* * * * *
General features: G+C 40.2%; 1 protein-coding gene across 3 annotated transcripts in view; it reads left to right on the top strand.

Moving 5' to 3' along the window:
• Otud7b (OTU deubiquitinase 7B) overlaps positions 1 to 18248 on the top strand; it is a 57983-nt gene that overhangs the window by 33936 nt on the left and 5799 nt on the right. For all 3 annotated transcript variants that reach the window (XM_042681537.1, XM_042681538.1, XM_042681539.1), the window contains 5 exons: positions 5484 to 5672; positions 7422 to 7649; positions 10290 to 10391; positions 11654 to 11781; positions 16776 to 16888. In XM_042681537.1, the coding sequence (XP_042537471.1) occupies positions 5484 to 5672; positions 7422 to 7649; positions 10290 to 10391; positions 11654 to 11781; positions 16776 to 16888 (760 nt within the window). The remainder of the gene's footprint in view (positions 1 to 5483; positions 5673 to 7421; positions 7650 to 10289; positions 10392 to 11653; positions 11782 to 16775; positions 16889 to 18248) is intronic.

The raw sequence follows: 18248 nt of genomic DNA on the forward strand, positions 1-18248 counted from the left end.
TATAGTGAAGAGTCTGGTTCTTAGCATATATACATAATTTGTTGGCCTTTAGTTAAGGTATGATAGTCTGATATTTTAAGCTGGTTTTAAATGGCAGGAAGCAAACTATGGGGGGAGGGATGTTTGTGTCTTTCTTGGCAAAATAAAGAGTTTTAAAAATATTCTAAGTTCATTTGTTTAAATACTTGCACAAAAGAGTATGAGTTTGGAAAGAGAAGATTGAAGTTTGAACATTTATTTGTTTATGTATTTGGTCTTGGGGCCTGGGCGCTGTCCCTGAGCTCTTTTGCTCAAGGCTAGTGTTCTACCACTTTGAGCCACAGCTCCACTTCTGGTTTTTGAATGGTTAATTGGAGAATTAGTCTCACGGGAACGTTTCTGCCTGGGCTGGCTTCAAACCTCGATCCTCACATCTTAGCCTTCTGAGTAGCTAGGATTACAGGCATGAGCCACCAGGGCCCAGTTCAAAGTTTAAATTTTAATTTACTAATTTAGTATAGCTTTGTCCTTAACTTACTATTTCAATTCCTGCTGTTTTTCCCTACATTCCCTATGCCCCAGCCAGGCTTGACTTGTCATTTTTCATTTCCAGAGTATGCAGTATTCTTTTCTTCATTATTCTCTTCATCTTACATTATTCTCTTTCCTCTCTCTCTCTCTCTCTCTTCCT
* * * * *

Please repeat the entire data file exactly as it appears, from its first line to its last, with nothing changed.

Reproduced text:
General features: G+C 40.2%; 1 protein-coding gene across 3 annotated transcripts in view; it reads left to right on the top strand.

Moving 5' to 3' along the window:
• Otud7b (OTU deubiquitinase 7B) overlaps positions 1 to 18248 on the top strand; it is a 57983-nt gene that overhangs the window by 33936 nt on the left and 5799 nt on the right. For all 3 annotated transcript variants that reach the window (XM_042681537.1, XM_042681538.1, XM_042681539.1), the window contains 5 exons: positions 5484 to 5672; positions 7422 to 7649; positions 10290 to 10391; positions 11654 to 11781; positions 16776 to 16888. In XM_042681537.1, the coding sequence (XP_042537471.1) occupies positions 5484 to 5672; positions 7422 to 7649; positions 10290 to 10391; positions 11654 to 11781; positions 16776 to 16888 (760 nt within the window). The remainder of the gene's footprint in view (positions 1 to 5483; positions 5673 to 7421; positions 7650 to 10289; positions 10392 to 11653; positions 11782 to 16775; positions 16889 to 18248) is intronic.

The raw sequence follows: 18248 nt of genomic DNA on the forward strand, positions 1-18248 counted from the left end.
TATAGTGAAGAGTCTGGTTCTTAGCATATATACATAATTTGTTGGCCTTTAGTTAAGGTATGATAGTCTGATATTTTAAGCTGGTTTTAAATGGCAGGAAGCAAACTATGGGGGGAGGGATGTTTGTGTCTTTCTTGGCAAAATAAAGAGTTTTAAAAATATTCTAAGTTCATTTGTTTAAATACTTGCACAAAAGAGTATGAGTTTGGAAAGAGAAGATTGAAGTTTGAACATTTATTTGTTTATGTATTTGGTCTTGGGGCCTGGGCGCTGTCCCTGAGCTCTTTTGCTCAAGGCTAGTGTTCTACCACTTTGAGCCACAGCTCCACTTCTGGTTTTTGAATGGTTAATTGGAGAATTAGTCTCACGGGAACGTTTCTGCCTGGGCTGGCTTCAAACCTCGATCCTCACATCTTAGCCTTCTGAGTAGCTAGGATTACAGGCATGAGCCACCAGGGCCCAGTTCAAAGTTTAAATTTTAATTTACTAATTTAGTATAGCTTTGTCCTTAACTTACTATTTCAATTCCTGCTGTTTTTCCCTACATTCCCTATGCCCCAGCCAGGCTTGACTTGTCATTTTTCATTTCCAGAGTATGCAGTATTCTTTTCTTCATTATTCTCTTCATCTTACATTATTCTCTTTCCTCTCTCTCTCTCTCTCTCTTCCT